Prior to the start of every new cinematic year, insiders are openly aware of the biggest filmmakers, acting talent and production teams planning to deliver the next awards season’s finest efforts. As a result, there usually aren’t many surprise movies sneaking into the end of the year foray leading up to the Oscars. Enter Peter Farrelly’s magnificent new bro-mance comedy, Green Book, an unforeseen contender that went on to capture the highly coveted Audience Award at this year’s Toronto International Film Festival en route to what’s destined to be a successful Oscar run.
Viggo Mortensen stars as Tony Lip, a tough nightclub bouncer born and raised on the streets of Brooklyn, New York who hustles his way around the city during the early 1960s in order to provide for his loving wife (Linda Cardellini) and family. But as his nightclub shuts down for renovations and finances begin to get tight, he’s approached by a world class African American pianist named Dr. Don Shirley (Mahershala Ali) who wants Tony to escort him on a musical tour through the deep-south during the tense Jim Crow era. And unbeknownst to these two vastly different gentlemen, a lifetime of genuine friendship is destined to develop.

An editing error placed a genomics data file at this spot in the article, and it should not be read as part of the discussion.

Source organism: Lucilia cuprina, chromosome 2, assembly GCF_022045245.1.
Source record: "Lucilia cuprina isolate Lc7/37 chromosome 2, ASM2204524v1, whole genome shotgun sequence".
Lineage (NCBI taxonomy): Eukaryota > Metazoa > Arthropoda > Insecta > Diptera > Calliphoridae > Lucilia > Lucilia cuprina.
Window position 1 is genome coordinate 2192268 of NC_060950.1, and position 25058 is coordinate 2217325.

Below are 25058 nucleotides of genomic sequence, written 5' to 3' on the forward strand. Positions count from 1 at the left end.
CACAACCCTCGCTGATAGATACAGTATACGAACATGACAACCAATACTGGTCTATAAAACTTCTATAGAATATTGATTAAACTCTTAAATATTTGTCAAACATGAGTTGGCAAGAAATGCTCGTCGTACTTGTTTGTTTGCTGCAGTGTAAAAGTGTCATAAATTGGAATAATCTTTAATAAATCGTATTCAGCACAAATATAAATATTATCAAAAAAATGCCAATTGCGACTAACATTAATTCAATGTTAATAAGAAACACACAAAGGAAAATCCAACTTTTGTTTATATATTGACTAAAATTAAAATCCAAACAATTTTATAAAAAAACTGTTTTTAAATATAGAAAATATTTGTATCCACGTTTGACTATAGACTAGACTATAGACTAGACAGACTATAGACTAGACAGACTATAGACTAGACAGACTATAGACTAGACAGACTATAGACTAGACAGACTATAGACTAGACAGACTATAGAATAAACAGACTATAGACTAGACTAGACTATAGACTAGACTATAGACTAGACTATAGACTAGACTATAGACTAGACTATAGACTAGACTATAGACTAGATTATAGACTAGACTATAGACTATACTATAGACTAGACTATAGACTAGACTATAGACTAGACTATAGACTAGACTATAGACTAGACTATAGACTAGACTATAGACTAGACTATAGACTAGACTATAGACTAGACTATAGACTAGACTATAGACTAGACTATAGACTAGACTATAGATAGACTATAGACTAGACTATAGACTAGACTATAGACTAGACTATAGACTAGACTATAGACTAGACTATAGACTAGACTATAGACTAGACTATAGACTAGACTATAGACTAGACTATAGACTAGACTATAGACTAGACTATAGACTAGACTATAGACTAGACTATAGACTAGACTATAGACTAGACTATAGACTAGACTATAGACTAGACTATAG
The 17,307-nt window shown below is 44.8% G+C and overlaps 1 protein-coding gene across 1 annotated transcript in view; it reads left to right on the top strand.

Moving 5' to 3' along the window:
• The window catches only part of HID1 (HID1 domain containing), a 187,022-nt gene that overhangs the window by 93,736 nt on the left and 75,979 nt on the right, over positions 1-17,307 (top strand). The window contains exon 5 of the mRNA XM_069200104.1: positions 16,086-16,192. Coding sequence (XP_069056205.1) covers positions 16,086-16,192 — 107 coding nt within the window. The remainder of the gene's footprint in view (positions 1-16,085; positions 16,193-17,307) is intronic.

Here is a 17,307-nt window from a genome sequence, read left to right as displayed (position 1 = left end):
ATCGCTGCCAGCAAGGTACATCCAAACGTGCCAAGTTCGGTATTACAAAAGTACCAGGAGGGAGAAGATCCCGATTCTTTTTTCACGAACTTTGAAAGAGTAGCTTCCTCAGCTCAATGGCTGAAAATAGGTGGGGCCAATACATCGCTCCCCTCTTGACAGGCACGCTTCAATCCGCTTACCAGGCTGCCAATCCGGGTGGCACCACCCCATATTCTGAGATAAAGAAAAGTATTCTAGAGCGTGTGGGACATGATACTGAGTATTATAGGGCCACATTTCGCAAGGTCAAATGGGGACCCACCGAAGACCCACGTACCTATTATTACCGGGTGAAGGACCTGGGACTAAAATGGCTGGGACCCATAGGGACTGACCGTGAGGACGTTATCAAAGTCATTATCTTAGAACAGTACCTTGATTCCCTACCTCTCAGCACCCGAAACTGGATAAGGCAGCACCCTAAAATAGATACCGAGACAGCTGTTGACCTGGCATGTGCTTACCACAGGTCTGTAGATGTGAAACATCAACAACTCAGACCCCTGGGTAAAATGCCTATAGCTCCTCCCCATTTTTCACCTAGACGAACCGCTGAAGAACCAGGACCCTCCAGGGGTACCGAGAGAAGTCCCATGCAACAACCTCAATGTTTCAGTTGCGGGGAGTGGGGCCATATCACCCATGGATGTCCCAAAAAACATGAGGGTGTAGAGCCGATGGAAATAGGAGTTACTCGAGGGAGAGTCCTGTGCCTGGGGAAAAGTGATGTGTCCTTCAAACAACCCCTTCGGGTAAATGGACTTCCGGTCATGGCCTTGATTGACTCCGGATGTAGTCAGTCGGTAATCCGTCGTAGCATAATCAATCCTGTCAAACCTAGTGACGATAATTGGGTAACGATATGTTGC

Don’t be mistaken, despite the film’s heavily-themed and seemingly familiar premise, Green Book stands as a top-flight buddy-buddy comedy that’s relentless in its pursuit of laughter. Viggo Mortensen completely transforms into his character, as both he and co-star Mahershala Ali both deliver Oscar-caliber performances that become the heart and soul of the film. Likewise, writer/director Peter Farrelly, who’s no stranger to comedy as a central figurehead behind hits like Dumb and Dumber, There’s Something About Mary and Hall Pass, adapts a brilliant screenplay and molds this heart-warming true story into a barrage of hysterical moments. And just when you think a joke has reached its punchline, Farrelly often digs deeper and extends the hilarity by keeping the joke going beyond expectations and serving up an even funnier-than-anticipated conclusion. It’s a true testament to the writer’s natural comedic understanding. And in a year bombarded with robust dramas, Green Book also separates itself apart by addressing ithe film's Civil Rights backdrop with levity and charm that never allows the movie to get too serious. Even though Green Book is clearly a comedy first, Viggo Mortensen and Mahershala Ali provide a remarkable onscreen kinship which effortlessly breeds an emotional aspect to the film, one that can’t be overstated. There’s an endless list of praises to be heaped upon Peter Farrelly’s outstanding work, placing Green Book atop my list of films for 2018.